November 21, 2003
Robert Fisk: We are paying the price of an infantile attempt to reshape the Middle East
By Robert Fisk
21 November 2003
The Australians paid the price for the alliance with Bush in Bali. The Italians paid the price in Nasiriyah. Now it is our turn
It's the price of joining George Bush's "war on terror". They couldn't hit Britain while Bush was on his triumphalist state visit to London, so they went for the jugular in Turkey. The British consulate, the British- headquartered HSBC bank. London-abroad. And of course, no one - least of all the Turks - imagined they would strike twice in the same place. Turkey had already had its dose of attacks, hadn't it?
"They" must mean "al-Qa'ida". And of course, merely to point out that we - the British - are now paying the price for George Bush's infantile attempt to reshape the Middle East in Israel's favour will attract the usual venom. To tell the brutal truth about the human cost of Tony Blair's alliance with the Bush administration is to "do the terrorists' work for them", to be their "propagandist". Thus, as usual, will all discussion of yesterday's atrocities be closed down.
But the American and British administrations know very well what this means. The Australians paid the price for John Howard's alliance with Bush in Bali. The Italians paid the price for Silvio Berlusconi's alliance with Bush in Nasiriyah. Now it is our turn. Al-Qa'ida was quite specific. The Saudis would pay. The Australians would pay. The Italians would pay. The British would pay. They have. Canada is still on the list. Until, I suppose, it is our turn again. Even in 1997, Osama bin Laden would repeat to me that Britain would only escape Islamic "anger" if it pulled out of the Gulf. Nor do these mass murders have just one purpose. Turkey is allied to Israel. Ariel Sharon has visited Ankara. Turkey is hated in Iraq and much of the Arab world, partly for its Ottoman antecedents.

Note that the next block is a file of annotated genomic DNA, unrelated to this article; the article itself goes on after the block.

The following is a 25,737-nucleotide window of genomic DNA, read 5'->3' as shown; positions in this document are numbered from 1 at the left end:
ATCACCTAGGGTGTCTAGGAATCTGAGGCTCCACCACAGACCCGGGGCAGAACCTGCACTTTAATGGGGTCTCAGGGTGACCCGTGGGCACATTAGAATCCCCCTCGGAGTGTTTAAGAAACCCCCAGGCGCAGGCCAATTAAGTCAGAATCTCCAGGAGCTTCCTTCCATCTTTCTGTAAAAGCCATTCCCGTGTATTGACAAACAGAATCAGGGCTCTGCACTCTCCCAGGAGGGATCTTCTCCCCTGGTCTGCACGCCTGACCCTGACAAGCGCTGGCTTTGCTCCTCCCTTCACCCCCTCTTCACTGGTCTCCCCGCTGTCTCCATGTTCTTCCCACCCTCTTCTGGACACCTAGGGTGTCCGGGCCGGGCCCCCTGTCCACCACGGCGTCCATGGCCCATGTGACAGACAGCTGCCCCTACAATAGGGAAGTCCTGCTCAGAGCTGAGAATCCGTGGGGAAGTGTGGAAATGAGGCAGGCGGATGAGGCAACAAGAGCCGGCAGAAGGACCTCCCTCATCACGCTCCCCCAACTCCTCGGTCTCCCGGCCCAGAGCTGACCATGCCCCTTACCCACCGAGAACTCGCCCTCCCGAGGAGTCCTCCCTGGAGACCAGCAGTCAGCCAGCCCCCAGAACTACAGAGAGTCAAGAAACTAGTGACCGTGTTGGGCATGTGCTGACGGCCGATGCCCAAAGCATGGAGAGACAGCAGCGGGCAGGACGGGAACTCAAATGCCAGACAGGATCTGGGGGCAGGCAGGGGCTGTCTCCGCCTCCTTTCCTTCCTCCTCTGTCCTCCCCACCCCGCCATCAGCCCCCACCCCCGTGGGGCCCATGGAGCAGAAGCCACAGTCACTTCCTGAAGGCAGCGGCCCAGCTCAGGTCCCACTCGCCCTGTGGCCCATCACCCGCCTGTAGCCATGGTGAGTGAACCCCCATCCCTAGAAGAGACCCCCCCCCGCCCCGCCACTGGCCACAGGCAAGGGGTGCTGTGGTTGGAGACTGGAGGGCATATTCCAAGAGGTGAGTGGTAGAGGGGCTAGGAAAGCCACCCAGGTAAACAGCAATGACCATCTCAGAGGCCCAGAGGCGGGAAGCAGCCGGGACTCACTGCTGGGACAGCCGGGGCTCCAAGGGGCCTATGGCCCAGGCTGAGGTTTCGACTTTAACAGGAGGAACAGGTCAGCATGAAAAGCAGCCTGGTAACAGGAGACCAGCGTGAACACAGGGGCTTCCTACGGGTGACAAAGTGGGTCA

And if the Saudis are attacked because their Islamic regime is led by a corrupt monarchy, Turkey is attacked because it isn't Islamic enough. Break up Turkey. Break up the relations between Muslims and Jews in Istanbul - the purpose of last Saturday's suicide bombings - and break up the compromise "Islamist" government that now rules Turkey. All must have formed a part of al-Qaida's thinking.
Nor should we fool ourselves about what I always call "the brain". We have a habit of thinking that the bombers don't understand the outside world. If they are "against democracy", they wouldn't understand us, would they? But they do. They knew exactly what they were doing when they attacked the Australians in Bali - they knew the Iraqi invasion was unpopular in Australia, that Howard might ultimately be blamed. They knew the invasion was unpopular in Italy. So Italy would be punished for Berlusconi's hubris.
They knew, too, of the demonstrations that awaited George Bush in London. So why not distract attention from the whole panjandrum by assaulting Britain in Turkey. Who would care about Bush's visit to Sedgefield when Britons are lying dead in the grounds of their consulate in Istanbul? Just so in Iraq. The Iraqi insurgents are well aware of George Bush's falling opinion polls in the United States. They know how desperate he is to extract himself from Iraq before next year's presidential elections. Thus are they increasing their assaults on American forces and their Iraqi supporters, provoking the US army to ever more ferocious retaliation?